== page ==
In 1506 he returned to Milan, which was in the hands of Maximilian Sforza after Swiss mercenaries had driven out the French. Many of Leonardo’s most prominent pupils or followers in painting either knew or worked with him in Milan,[8] including Bernardino Luini, Giovanni Antonio Boltraffio and Marco D’Oggione.[m] However, he did not stay in Milan for long, as his father died in 1504, and in 1507 he was back in Florence trying to sort out problems with his brothers over his father’s estate. By 1508 he was living in his own house in Milan, in Porta Orientale in the parish of Santa Babila

Old age

From September 1513 to 1516, Leonardo spent much of his time living in the Belvedere in the Vatican in Rome, where Raphael and Michelangelo were both active at the time.[4] In October 1515, François I of France recaptured Milan.[21] On 19th December, Leonardo was present at the meeting of Francois I and Pope Leo X, which took place in Bologna.[8][22][23] It was for Francois that Leonardo was commissioned to make a mechanical lion which could walk forward, then open its chest to reveal a cluster of lilies.[9][n]In 1516, he entered François’ service, being given the use of the manor house Clos Lucé[o] next to the king’s residence at the royal Chateau Amboise. It was here that he spent the last three years of his life, accompanied by his friend and apprentice, Count Francesco Melzi, supported by a pension totalling 10,000 scudi.[4]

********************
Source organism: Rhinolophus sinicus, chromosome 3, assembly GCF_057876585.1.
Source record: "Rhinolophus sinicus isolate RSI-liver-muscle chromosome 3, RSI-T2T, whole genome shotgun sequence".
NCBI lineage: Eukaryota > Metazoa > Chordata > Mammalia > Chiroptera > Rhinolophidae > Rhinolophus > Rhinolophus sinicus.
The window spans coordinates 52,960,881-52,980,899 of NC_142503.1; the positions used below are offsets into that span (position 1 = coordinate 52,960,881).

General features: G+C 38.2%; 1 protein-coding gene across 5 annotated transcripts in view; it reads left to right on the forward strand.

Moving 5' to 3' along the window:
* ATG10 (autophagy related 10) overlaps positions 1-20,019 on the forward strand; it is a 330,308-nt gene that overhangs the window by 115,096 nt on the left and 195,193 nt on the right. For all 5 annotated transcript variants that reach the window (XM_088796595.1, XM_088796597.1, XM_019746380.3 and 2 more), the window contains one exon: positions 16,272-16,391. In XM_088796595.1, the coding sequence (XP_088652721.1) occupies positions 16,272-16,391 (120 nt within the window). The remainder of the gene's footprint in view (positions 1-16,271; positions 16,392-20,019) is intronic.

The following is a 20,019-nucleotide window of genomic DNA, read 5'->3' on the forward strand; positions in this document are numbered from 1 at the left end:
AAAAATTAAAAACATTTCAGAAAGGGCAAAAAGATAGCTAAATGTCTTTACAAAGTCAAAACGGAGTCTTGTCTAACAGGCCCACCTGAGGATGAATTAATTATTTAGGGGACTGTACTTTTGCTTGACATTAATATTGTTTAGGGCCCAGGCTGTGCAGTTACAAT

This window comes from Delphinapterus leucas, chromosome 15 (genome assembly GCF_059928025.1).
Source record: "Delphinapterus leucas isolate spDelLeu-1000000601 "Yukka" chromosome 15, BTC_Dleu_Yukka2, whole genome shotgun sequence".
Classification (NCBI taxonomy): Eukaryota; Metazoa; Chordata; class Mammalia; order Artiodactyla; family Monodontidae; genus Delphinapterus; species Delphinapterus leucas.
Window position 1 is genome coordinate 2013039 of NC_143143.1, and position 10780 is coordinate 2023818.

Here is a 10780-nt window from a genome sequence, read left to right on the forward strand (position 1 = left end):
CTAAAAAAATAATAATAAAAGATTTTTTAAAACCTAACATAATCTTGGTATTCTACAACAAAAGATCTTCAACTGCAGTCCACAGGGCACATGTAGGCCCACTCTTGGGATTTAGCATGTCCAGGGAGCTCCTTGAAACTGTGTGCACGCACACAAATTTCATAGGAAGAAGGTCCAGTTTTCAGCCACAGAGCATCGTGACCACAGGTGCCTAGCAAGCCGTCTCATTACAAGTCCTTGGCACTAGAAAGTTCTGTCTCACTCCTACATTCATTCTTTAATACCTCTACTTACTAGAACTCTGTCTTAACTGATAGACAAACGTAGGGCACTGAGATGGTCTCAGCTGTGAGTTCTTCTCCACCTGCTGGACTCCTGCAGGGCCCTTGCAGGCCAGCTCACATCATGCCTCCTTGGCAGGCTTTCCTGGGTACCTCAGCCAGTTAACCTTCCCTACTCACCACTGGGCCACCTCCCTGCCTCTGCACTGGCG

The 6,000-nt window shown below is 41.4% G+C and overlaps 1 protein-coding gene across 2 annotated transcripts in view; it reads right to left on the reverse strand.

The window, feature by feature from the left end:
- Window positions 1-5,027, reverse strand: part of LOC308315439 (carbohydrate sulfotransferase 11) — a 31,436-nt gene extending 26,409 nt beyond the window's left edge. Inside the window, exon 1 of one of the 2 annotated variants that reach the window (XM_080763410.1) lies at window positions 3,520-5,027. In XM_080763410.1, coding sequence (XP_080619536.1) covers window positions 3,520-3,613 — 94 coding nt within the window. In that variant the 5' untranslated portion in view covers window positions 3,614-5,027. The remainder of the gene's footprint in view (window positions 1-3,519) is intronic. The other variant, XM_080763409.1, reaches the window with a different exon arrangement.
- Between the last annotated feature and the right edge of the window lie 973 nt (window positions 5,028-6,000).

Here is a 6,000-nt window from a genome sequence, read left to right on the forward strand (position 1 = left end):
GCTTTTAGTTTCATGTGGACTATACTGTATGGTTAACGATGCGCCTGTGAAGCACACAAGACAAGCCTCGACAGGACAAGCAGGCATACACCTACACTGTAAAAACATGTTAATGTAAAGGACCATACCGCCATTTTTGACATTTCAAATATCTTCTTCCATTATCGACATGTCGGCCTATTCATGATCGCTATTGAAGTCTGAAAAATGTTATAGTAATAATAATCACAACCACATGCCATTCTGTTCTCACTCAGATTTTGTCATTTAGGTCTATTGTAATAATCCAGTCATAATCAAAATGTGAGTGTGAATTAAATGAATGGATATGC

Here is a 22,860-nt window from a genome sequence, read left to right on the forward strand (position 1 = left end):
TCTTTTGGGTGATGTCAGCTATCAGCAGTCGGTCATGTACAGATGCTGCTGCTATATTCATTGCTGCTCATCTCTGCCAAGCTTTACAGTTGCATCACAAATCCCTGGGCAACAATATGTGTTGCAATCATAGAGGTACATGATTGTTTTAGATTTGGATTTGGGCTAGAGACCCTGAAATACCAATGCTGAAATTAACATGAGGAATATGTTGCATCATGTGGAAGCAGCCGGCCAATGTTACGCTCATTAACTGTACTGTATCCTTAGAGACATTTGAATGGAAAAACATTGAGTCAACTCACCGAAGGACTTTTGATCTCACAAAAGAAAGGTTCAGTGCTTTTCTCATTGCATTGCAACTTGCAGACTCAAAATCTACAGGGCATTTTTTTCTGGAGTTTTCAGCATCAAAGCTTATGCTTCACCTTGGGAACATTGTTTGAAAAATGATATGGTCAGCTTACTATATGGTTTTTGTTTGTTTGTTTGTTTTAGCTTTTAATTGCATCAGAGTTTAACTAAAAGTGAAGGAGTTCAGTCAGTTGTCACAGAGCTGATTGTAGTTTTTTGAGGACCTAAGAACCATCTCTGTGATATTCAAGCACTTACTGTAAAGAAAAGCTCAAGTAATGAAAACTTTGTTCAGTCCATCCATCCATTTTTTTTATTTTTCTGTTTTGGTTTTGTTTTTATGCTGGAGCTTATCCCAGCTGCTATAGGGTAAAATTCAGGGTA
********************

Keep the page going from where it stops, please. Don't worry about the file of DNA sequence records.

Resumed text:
Leonardo died at Clos Lucé, France, on May 2, 1519. François I had become a close friend. Vasari records that the King held Leonardo’s head in his arms as he died, although this story, beloved by the French and portrayed in romantic paintings by Ingres, Ménageot and other French artists, has been shown to be legend rather than fact.[p][24] Vasari also tells us that in his last days, Leonardo sent for a priest to make his confession and to receive the Holy Sacrament.[9] In accordance to his will, sixty beggars followed his casket. He was buried in the Chapel of Saint-Hubert in the castle of Amboise. Melzi was the principal heir and executor, receiving as well as money, Leonardo’s paintings, tools, library and personal effects. Leonardo also remembered his other long-time pupil and companion, Salai and his servant Battista di Vilussis, who each received half of Leonardo’s vineyards, his brothers who received land, and his serving woman who received a black cloak of good stuff with a fur edge.[25]

Some twenty years after Leonardo’s death, François was reported by the goldsmith and sculptor Benevenuto Cellini as saying: “There had never been another man born in the world who knew as much as Leonardo, not so much about painting, sculpture and architecture, as that he was a very great philosopher.”

The Last Supper (1498)—Convent of Sta. Maria delle Grazie, Milan, Italy.